When it comes to the inextricable link between property rights and freedom, John Adams perhaps said it best: “Property must be secured or liberty cannot exist.”
Even so, assaults on property rights by all levels of government continue, despite state and federal constitutions designed to protect them.
There’s good news, though. Over the past three years, the U.S. Supreme Court has made great strides toward reviving property rights’ critical status within our constitutional structure:
• Cedar Point Nursery v. Hassid affirmed that a fundamental aspect of property ownership is the right to decide who can and cannot access yours.
• Knick v. Township of Scott, Pennsylvania opened federal courts to property takings claims that previously lingered—and usually died—in state courts.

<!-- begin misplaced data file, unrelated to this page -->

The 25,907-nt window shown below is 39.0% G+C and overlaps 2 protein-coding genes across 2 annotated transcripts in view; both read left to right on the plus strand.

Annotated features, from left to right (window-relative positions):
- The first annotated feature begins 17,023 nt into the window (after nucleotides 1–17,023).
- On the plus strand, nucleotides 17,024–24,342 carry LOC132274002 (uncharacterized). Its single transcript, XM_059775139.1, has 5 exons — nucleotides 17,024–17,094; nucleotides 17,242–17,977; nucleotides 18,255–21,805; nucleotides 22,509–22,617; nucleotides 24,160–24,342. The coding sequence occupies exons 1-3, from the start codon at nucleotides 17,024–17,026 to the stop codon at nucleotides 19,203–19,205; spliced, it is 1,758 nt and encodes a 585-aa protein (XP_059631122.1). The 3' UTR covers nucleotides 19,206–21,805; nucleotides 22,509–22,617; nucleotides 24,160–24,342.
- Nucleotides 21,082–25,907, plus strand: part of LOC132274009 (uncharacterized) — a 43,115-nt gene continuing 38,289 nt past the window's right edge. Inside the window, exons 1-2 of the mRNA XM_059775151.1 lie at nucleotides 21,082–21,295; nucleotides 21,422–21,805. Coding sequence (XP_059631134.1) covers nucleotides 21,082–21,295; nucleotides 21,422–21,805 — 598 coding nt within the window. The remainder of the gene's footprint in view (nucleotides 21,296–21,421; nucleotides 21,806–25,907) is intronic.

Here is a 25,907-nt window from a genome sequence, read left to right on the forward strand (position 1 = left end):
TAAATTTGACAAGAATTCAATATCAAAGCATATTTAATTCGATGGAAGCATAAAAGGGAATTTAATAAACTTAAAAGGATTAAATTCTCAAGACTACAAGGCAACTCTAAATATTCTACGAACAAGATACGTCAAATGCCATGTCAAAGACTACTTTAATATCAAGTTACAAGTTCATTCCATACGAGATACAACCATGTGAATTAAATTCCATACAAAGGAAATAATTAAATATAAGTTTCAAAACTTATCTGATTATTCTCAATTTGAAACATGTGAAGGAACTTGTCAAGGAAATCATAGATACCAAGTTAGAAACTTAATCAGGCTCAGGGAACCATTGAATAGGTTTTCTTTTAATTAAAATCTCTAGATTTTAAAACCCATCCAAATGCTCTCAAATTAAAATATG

• Pakdel v. City and County of San Francisco ordered a lower court redux by invoking Cedar Point and affirming that the Court meant what it said in Knick.
Though technical in nature, these decisions add remarkable firepower to the legal arsenal tapped by the nation’s best freedom-fighting litigators to restore and protect property rights.
We hope you will join us on September 14 for an exclusive forum to dissect these newly sharpened constitutional tools and explain how they will shape the future of regulatory takings cases at the Supreme Court.